Goodbye To All That

11 09 goodbye to all thatToday I am celebrating the abolition of the death penalty in the United Kingdom which happened on this day in 1998. Seems a bit late doesn’t it? Actually we had been incrementally removing the death penalty since 1808. Up until then we had become rather overzealous when it came to handing out death penalties. In 1688 there were 50 offences on the statute book that were punishable by death. By 1800 there were 220. They included: ‘being in the company of gypsies for one month’, ‘blackening the face or using a disguise while committing a crime’, and ‘strong evidence of malice in a child aged 7 -14 years of age’. Mostly the laws were about protecting property. They were about letting rich people keep what they had and the poor could literally go hang. For example, ‘grand larceny’ was a crime that called for the death sentence, but grand larceny was defined as theft of goods worth anything over the value of twelve pence, which wasn’t very much even then. It was a terrible system of punishment that was afterwards referred to as ‘The Bloody Code’. If you were lucky, your sentence might be commuted to transportation to Australia, but if you ever turned up back home again, you’d better have a damned good reason.

The man who really started reforming our awful capital punishment laws was called Samuel Romily, he was very much influenced by his friend, philosopher, Jeremy Bentham. He argued that the draconian laws actually increased crime. That it made us all bloodthirsty and generally awful. Romily hoped to improve “Our sanguinary and barbarous penal code, written in blood” In 1808, he managed to repeal the law that made it a capital offence to steal from an individual. In 1812, he managed to get the death penalty removed from soldiers and sailors found begging without a proper licence and in 1814 he managed to stop criminals being hung, drawn and quartered in favour of hanging followed by beheading.

It was all horrifically gruesome, and executions took place in public as well. The last record we could find of a person being hung drawn and quartered was in 1782. It went badly. Although the man’s body was buried, it was immediately dug up by the crowd and cut into a thousand pieces, which were carried away as ‘souvenirs’. So I can see what Romily meant about people being bloodthirsty.

While we’re on the subject, let’s have a look at some of the other methods of execution we’ve used. From 1532, you could be boiled to death for poisoning. Luckily, it didn’t last long and the law was repealed in 1547. Drowning, which was considered a more gentle form of execution and therefore mainly reserved for women, went out in 1623. In 1790, we gave up burning women for treason in favour of hanging. Being crushed to death was a special punishment reserved for people who refused to plead either guilty or not guilty at their trial. This would happen sometimes because if a person pleaded guilty, they would forfeit their estate to the crown and their heirs would inherit nothing. It was because of something we called ‘corruption of blood’. The totally innocent children of a condemned person were not even allowed to inherit from their totally innocent grandparents. That law was with us until 1870. We stopped crushing people in 1772.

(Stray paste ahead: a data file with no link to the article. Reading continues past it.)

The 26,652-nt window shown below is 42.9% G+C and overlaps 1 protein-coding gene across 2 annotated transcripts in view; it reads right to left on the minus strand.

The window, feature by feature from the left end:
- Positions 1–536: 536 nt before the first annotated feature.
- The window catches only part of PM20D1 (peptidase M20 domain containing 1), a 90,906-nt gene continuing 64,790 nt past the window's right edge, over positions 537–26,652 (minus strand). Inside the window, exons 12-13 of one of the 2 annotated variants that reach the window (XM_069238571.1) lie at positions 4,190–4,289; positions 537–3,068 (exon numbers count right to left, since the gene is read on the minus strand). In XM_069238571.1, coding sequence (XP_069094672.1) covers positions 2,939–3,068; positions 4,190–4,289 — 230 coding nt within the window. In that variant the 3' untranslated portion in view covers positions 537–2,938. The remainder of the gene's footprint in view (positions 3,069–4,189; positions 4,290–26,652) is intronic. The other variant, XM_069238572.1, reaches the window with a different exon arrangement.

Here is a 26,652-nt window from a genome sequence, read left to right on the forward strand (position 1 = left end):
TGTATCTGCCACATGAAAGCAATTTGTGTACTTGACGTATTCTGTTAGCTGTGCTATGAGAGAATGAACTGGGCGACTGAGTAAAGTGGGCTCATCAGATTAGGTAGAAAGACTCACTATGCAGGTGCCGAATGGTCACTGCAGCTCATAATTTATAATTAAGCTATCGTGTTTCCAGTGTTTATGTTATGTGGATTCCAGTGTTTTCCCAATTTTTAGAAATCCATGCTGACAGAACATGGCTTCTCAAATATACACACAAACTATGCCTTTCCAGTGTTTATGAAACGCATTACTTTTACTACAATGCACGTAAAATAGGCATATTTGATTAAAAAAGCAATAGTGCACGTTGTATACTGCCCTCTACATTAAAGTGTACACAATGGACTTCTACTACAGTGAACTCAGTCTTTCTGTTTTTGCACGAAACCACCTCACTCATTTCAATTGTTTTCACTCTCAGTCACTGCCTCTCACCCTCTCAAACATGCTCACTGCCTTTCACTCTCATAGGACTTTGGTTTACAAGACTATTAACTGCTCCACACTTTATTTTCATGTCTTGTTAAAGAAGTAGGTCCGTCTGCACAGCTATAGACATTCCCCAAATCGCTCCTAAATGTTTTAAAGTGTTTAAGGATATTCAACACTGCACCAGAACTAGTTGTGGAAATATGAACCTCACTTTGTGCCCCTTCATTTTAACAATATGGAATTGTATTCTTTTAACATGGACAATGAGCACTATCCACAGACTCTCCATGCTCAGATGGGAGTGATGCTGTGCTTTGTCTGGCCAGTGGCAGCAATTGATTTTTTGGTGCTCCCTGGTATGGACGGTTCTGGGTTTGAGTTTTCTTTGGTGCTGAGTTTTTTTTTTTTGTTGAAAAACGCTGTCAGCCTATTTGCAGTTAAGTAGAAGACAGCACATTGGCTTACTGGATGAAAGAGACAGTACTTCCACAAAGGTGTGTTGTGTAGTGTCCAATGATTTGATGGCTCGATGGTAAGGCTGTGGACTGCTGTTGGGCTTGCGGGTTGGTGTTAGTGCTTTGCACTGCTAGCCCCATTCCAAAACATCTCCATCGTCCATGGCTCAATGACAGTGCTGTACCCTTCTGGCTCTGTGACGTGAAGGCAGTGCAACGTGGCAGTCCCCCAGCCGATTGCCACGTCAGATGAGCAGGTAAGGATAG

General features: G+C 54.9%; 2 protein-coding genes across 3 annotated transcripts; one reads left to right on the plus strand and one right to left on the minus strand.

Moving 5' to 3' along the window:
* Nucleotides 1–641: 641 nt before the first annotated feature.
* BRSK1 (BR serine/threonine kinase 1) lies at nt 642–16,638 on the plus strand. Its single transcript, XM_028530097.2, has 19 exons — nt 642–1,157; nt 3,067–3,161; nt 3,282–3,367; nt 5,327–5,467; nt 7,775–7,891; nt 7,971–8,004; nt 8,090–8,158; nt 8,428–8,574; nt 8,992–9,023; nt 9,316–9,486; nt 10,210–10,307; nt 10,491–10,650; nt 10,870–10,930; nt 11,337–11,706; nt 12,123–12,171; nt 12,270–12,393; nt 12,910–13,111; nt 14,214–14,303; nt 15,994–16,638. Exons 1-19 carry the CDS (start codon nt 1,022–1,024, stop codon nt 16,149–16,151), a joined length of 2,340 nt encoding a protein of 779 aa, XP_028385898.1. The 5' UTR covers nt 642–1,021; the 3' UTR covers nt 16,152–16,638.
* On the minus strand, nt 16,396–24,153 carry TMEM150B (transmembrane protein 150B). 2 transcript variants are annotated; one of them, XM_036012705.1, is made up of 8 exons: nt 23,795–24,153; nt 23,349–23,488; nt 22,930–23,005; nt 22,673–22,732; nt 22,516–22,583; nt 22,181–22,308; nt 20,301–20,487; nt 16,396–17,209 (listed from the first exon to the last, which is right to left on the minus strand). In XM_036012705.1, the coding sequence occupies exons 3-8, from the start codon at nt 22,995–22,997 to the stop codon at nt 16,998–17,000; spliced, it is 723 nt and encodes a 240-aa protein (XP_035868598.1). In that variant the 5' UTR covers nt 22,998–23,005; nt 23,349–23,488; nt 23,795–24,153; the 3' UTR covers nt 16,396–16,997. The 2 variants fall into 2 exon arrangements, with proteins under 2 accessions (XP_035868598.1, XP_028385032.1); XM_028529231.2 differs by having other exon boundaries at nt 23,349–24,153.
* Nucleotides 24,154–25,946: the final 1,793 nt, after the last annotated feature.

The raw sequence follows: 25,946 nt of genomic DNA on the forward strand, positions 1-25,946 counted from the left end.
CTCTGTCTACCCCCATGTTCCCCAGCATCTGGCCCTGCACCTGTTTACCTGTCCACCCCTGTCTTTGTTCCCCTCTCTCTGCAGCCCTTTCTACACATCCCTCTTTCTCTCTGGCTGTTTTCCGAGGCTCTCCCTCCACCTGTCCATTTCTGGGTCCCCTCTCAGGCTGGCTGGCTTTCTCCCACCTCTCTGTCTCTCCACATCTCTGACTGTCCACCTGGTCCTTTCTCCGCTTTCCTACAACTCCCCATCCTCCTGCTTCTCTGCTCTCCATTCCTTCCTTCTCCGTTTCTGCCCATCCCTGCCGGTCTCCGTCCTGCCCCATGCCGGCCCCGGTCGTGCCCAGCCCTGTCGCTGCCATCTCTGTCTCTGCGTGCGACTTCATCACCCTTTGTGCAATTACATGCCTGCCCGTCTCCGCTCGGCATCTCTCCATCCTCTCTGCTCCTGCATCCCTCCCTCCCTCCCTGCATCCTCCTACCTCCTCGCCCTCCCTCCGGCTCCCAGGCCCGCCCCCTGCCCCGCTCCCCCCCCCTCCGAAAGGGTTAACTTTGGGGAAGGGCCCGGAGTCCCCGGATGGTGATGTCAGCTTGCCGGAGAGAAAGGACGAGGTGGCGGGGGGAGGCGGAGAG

In 1823, Parliament passed an act called the ‘Judgement of Death Act’. It didn’t actually ban the death penalty, it just made it discretionary for anything except treason and murder. By 1861 we were down to just five offences: murder, arson in the royal dockyards, espionage, piracy with violence and high treason. Though judges had to pronounce a death sentence for these crimes, they were allowed to commute it to imprisonment.

Public executions were banned in 1868 and it was only in 1908 that it became illegal to hang someone under the age of sixteen. The limit was raised to eighteen in 1933. The death penalty for murder in England, Scotland and Wales was removed in 1965 and in Northern Ireland in 1973. The last execution took place in 1964. The death penalty for arson in the royal dockyards was removed in 1971, and from espionage in 1981. That left piracy with violence and treason. You could still be beheaded for treason up until 1973. These last two crimes remained punishable by death until we accepted the European Convention of Human Rights in 1998.

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